Until recently Angela Merkel, the bloc’s undisputed overseer, seemed unassailable even after a decade at the top.
She’s the only EU leader to have held on to her job through the 2008 financial crisis.
But “mutti” now seems to be facing the biggest political challenge of her career — the enormous inflows of refugees into Europe.
According to at least one analyst, she’s in the process of destroying her own administration.
In a note sent out on Friday, Christopher Wood, managing director of CLSA, had this to say from a recent trip to Europe:
The normally highly-calculating Frau Merkel has seemingly committed political suicide by her initial decision in early September to open German borders. Merkel then acted contrary to the EU’s so-called Dublin Regulation which states that EU member country should examine whether asylum seekers first entered the EU in another member state and whether they should be returned to that country. The move was also against the instincts of most Germans who are not naturally ‘multi kulti’ even though there is a good case to argue that the German economy could do with an increase in population.
German views of the the country’s open-arms approach to refugees are souring.The number of people who agreed that the number of asylum seekers is already too high has slumped since the summer. In July, only 42% of respondents to a YouGov poll said the number was “a little too high,” or “far too high.” In the October survey, that number rose to 56%, with only 19% saying the country could accept more.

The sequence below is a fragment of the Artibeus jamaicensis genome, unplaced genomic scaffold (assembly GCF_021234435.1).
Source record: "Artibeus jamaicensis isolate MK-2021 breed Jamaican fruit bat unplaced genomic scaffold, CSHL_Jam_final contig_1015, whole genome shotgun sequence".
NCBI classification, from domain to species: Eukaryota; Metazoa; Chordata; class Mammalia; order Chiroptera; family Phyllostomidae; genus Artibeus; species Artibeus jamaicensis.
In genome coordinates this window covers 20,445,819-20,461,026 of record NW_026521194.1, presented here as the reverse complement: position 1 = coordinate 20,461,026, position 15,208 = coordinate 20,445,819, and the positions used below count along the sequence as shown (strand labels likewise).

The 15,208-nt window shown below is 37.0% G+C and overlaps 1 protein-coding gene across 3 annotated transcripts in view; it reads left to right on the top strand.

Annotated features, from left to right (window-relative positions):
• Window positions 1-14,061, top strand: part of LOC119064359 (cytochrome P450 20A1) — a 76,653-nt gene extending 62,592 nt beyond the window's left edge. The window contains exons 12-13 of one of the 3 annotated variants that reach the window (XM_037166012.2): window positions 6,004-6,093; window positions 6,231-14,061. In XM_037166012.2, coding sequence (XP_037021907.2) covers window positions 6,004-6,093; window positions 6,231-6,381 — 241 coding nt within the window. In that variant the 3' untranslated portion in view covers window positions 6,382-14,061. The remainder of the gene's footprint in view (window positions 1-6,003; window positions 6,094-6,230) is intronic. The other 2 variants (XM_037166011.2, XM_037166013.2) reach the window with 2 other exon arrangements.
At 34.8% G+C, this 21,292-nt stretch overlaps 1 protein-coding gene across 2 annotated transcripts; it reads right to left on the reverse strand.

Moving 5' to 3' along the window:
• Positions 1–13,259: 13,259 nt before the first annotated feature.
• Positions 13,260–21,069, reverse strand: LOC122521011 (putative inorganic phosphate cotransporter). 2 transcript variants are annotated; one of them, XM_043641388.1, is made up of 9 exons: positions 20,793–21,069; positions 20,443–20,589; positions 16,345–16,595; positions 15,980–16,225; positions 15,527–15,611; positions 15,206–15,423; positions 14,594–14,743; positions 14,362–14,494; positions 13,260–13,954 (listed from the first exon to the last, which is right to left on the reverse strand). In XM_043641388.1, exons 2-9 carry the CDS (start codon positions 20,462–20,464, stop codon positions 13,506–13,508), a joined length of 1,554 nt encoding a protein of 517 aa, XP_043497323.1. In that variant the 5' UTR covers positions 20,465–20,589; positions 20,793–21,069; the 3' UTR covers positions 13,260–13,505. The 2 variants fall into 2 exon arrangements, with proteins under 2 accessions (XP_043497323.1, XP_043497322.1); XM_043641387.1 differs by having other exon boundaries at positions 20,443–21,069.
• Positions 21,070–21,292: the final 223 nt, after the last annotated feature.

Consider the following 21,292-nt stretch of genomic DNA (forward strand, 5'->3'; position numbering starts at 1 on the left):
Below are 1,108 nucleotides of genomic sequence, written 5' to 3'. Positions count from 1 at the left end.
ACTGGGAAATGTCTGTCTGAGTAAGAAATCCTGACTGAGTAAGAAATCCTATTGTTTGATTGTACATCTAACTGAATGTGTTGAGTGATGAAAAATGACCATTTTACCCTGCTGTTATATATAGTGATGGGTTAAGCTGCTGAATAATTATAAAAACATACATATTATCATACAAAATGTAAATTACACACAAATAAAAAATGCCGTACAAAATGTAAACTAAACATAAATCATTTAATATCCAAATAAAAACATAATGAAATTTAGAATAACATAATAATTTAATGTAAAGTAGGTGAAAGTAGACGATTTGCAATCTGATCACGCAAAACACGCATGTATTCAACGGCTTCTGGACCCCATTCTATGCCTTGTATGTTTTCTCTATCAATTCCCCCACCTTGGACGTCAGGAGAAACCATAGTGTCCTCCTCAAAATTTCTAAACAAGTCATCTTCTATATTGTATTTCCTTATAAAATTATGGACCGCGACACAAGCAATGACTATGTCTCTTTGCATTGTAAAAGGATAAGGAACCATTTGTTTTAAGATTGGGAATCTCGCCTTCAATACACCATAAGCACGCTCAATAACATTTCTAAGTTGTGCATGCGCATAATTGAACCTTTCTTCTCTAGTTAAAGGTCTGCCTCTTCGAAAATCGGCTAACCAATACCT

Support for the AfD, Germany’s right-wing eurosceptic party, hit 10% in the most recent INSA poll, up from just 3% in July.
Here’s how the number of applicants to asylum in the European Union overall looks:
Germany has become an extremely popular destination, and is taking the lion’s share of refugees, far more than any other country.
It remains to be seen how much more difficult things could get for Merkel. A column this week in major German newspaper Die Zeit was simply titled “The Beginning of the End,” saying that Merkel’s reputation as a cool and pragmatic crisis-manager is evaporating.
A political challenge from Germany’s centre-left looks unlikely, and Merkel is more exposed to an internal coup. It looks like finance minister and one-time Christian Democrat leader Wolfgang Schaueble is waiting in the wings, should an opportunity present itself. On Thursday he referred to the refugee crisis as an “avalanche,” saying that one could be caused “when a rather careless skier goes on to the slope.”
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